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Pride Parades Multiply & Grow Worldwide from Berlin to Chicago

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A Quarter-Million Marchers Demonstrate German People's Resolve

History Professor Explains Meaning of 'Pride' in Los Angeles Times

By Jack Nichols

Doubling its number of marchers since last year, Berlin's gay and lesbian pride parade estimates put last Saturday's participation levels at a record 250,000.

In a nation where pioneer activist Dr. Magnus Hirschfeld founded the world's first gay rights group in 1898 and where Hirschfeld himself was attacked in 1933 while the extraordinary center he founded, Berlin's Institute for Sexual Science, was burned to the ground by right-wing fanatics, ninety festive floats were counted.

Before the huge crowds dispersed a minute of silence was observed in memory of citizens struck down by the AIDS visrus.

Far-right fanatics of the present day were ridiculed during Rome's annual pride march, numbering 3,000, and following public demands by Dianfranco and Daniela Fini, heads of the pro-fascist National Alliance, that homosexuals be excluded from teaching and sports professions. After walking through central parts of Rome, the marchers enjoyed an open air concert.

In the United States, urban centers held their annual parades across the length and breadth of the nation, continuing a growing tradition that first began in Manhattan twenty-eight years ago, followed quickly that same summer by the Christopher Street West parade in Los Angeles.

Describing early gay pride parades as "mostly beer trucks and drag queens" the late Chicago gay activist and journalist ,Jon-Henri Damski, a gay activist and writer, told Chicago Tribune columnist Mary Schmich that these cruder productions had been the norm before the city's pride parades began turning into "Ellenized" TV events ,"as slick as a Cub production."

This year's Chicago parade featured a 26-by-50-foot American flag, weighing 80 pounds and carried by 40 members of the Gay, Lesbian and Bisexual Veterans of America/Chicago. Heads of activist organizations as well as local political figures were included as special guests: business tycoons and pioneering celebrities like David Kopay, a former professional football star who came out in the 1970s.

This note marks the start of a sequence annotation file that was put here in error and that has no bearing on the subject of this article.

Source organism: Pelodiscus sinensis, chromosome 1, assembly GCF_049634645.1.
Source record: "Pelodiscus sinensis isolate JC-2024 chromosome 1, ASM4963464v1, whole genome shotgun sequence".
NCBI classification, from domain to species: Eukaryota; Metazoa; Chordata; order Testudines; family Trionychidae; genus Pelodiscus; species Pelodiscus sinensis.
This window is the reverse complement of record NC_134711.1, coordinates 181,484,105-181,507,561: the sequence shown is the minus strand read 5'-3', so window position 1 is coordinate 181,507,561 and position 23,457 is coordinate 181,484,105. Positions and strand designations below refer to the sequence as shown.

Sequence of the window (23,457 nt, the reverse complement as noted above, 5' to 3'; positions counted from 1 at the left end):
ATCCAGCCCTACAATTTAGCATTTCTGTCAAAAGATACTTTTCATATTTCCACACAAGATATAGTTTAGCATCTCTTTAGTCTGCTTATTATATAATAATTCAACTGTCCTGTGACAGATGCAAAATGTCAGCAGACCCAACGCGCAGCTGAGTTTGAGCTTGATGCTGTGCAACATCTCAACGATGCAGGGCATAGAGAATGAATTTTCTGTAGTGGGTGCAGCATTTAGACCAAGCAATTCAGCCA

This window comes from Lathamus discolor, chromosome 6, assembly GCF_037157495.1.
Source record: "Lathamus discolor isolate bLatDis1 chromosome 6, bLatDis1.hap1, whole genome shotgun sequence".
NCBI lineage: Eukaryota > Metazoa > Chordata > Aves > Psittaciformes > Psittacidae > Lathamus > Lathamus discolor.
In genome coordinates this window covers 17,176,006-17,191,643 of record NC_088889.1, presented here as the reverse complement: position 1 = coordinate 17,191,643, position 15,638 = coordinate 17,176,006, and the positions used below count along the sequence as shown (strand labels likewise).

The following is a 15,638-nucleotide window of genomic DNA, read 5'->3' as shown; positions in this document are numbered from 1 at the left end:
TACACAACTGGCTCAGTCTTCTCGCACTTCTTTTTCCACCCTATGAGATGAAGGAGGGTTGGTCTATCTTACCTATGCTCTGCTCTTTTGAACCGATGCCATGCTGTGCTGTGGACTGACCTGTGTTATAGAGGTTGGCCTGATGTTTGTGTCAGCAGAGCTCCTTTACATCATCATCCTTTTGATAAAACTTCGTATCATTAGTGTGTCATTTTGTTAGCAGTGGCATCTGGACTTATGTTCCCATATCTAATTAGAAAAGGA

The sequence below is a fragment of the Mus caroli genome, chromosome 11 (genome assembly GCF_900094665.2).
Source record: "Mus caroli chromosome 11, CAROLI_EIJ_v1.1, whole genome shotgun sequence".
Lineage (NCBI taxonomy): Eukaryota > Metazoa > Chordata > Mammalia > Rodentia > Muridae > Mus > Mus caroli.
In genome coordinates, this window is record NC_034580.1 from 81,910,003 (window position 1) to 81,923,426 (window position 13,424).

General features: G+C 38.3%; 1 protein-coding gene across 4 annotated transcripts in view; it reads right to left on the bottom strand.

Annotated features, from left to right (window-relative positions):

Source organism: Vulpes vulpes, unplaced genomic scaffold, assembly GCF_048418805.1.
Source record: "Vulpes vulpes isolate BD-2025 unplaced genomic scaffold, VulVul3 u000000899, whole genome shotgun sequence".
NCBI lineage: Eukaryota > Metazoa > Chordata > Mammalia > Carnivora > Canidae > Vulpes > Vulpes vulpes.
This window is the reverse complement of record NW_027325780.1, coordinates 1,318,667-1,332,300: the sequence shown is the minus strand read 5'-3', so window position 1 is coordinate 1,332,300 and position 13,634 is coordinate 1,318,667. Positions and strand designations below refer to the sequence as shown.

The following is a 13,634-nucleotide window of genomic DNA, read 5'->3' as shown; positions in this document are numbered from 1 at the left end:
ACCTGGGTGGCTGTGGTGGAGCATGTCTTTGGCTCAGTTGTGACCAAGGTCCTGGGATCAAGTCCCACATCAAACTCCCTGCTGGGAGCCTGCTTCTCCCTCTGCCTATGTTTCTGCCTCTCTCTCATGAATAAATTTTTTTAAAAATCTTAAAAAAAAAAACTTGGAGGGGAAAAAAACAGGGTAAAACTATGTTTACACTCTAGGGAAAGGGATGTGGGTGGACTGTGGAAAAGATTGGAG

The Windy City's parade started at 2 p.m. on Halstead Street and Belmont Avenue, after which it proceeded north on Halstead to Broadway, south to Diversy Parkway, then east to Cannon Drive where a 4 p.m. rally in Lincoln Park ensued.

In the June 26 edition of The Los Angeles Times, Professor Robert Dawidoff explained that gay pride parades are not about flaunting anything, but about celebrating freedom. "We take pride in our history," he said, listing many of the greatest gay and lesbian luminaries from Sappho to Walt Whitman.

Dawidoff, who teaches history at Claremont Graduate University, also wrote that gays and lesbians take pride in their sexuality. "Gays are routinely criticized," he said, "for flaunting private things in public. But American culture is not about our sex lives but about the relentless selling and instruction of heterosexuals in what is supposed to be their natural inclination." Dawidoff says that many gays make a public point of sexuality "because secrecy is not a substitute for constitutionally protected privacy, which we do not yet have."

"We also take pride in our survival," explained the history professor. "Born into families that do not welcome us, into communities, religions, and ethnic groups that disdain us, with a culture that still has little place for us, we must make our own ways. We should and do take pride in having survived the thousand petty harassments and reminders of a special status we neither seek nor merit."